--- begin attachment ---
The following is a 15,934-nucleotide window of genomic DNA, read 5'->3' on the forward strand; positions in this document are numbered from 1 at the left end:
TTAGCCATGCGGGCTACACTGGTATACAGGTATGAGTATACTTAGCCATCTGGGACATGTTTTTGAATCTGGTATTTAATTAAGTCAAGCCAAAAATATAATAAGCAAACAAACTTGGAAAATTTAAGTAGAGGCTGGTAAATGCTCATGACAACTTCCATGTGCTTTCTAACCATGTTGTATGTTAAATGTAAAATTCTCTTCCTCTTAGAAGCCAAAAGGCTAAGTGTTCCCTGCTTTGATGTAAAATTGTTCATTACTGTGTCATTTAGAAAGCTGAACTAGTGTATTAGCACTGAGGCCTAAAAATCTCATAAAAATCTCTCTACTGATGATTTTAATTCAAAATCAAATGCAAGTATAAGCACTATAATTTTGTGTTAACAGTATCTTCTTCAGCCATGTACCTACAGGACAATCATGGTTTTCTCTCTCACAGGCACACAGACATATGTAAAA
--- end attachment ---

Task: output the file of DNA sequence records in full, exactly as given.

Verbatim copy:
The following is a 15,934-nucleotide window of genomic DNA, read 5'->3' on the forward strand; positions in this document are numbered from 1 at the left end:
TTAGCCATGCGGGCTACACTGGTATACAGGTATGAGTATACTTAGCCATCTGGGACATGTTTTTGAATCTGGTATTTAATTAAGTCAAGCCAAAAATATAATAAGCAAACAAACTTGGAAAATTTAAGTAGAGGCTGGTAAATGCTCATGACAACTTCCATGTGCTTTCTAACCATGTTGTATGTTAAATGTAAAATTCTCTTCCTCTTAGAAGCCAAAAGGCTAAGTGTTCCCTGCTTTGATGTAAAATTGTTCATTACTGTGTCATTTAGAAAGCTGAACTAGTGTATTAGCACTGAGGCCTAAAAATCTCATAAAAATCTCTCTACTGATGATTTTAATTCAAAATCAAATGCAAGTATAAGCACTATAATTTTGTGTTAACAGTATCTTCTTCAGCCATGTACCTACAGGACAATCATGGTTTTCTCTCTCACAGGCACACAGACATATGTAAAA